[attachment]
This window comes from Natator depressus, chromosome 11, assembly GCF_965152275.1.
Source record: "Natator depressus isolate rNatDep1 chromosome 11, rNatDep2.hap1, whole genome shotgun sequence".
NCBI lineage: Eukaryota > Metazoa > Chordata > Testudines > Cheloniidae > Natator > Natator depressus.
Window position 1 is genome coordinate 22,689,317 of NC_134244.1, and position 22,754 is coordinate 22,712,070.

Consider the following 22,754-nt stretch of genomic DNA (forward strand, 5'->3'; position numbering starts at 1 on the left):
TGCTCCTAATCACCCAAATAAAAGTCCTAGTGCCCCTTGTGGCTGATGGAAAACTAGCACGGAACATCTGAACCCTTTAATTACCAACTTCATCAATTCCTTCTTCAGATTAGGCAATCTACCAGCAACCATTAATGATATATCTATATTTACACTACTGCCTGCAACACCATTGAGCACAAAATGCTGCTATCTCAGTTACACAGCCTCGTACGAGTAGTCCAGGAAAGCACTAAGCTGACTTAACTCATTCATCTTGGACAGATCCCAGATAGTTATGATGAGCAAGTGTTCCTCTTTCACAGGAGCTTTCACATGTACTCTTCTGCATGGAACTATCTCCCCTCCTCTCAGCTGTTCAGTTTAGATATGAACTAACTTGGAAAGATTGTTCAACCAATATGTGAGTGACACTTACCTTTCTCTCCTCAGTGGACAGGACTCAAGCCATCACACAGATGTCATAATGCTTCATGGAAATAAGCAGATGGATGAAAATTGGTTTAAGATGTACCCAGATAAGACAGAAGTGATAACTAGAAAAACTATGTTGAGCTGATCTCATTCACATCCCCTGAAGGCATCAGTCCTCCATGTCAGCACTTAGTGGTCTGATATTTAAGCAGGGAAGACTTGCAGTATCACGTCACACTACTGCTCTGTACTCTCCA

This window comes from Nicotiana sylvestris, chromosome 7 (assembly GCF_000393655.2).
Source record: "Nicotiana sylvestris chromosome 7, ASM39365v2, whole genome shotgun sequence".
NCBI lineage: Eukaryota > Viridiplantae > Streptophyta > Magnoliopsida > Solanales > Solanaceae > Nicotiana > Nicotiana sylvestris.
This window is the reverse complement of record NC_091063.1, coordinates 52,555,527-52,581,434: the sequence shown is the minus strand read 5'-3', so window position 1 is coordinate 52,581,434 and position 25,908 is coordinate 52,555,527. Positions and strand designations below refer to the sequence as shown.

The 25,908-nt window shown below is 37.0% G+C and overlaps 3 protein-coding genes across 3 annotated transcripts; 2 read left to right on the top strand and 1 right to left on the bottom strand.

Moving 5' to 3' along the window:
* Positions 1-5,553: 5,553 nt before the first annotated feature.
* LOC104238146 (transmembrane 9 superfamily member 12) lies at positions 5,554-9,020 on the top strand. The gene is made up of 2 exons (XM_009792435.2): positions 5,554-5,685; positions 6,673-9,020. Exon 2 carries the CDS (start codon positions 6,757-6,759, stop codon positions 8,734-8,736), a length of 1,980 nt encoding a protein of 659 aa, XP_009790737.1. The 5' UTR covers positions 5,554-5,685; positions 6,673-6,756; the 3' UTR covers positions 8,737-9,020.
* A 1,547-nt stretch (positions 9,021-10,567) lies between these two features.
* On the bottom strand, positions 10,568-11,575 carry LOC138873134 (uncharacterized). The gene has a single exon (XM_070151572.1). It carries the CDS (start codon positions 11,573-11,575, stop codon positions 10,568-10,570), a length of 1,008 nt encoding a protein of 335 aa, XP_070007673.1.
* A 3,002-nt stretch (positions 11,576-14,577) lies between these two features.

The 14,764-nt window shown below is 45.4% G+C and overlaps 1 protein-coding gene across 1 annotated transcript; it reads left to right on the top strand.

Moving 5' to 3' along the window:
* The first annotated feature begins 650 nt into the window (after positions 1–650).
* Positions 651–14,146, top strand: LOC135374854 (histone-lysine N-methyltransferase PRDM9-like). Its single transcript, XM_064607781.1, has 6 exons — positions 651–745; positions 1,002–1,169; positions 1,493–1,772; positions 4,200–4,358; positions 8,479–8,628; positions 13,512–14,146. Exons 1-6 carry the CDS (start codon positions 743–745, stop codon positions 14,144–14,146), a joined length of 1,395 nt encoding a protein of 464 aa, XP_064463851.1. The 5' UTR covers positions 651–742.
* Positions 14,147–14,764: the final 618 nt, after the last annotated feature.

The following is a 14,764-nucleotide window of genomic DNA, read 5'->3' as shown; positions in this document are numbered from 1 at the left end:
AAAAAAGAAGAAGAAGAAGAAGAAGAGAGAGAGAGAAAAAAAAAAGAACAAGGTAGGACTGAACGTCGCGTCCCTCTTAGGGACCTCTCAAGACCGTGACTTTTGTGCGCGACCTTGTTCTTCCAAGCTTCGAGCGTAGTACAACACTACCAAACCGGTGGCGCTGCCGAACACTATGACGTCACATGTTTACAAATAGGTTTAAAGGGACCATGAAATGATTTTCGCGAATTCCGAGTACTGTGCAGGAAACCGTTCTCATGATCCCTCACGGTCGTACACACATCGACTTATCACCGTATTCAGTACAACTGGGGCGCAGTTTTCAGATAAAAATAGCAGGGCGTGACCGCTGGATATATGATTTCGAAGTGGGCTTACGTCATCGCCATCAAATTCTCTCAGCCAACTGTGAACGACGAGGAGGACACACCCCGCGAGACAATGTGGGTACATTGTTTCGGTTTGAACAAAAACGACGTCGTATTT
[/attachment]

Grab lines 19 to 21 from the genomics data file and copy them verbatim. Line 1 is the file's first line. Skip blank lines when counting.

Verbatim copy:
Moving 5' to 3' along the window:
* The first annotated feature begins 650 nt into the window (after positions 1–650).
* Positions 651–14,146, top strand: LOC135374854 (histone-lysine N-methyltransferase PRDM9-like). Its single transcript, XM_064607781.1, has 6 exons — positions 651–745; positions 1,002–1,169; positions 1,493–1,772; positions 4,200–4,358; positions 8,479–8,628; positions 13,512–14,146. Exons 1-6 carry the CDS (start codon positions 743–745, stop codon positions 14,144–14,146), a joined length of 1,395 nt encoding a protein of 464 aa, XP_064463851.1. The 5' UTR covers positions 651–742.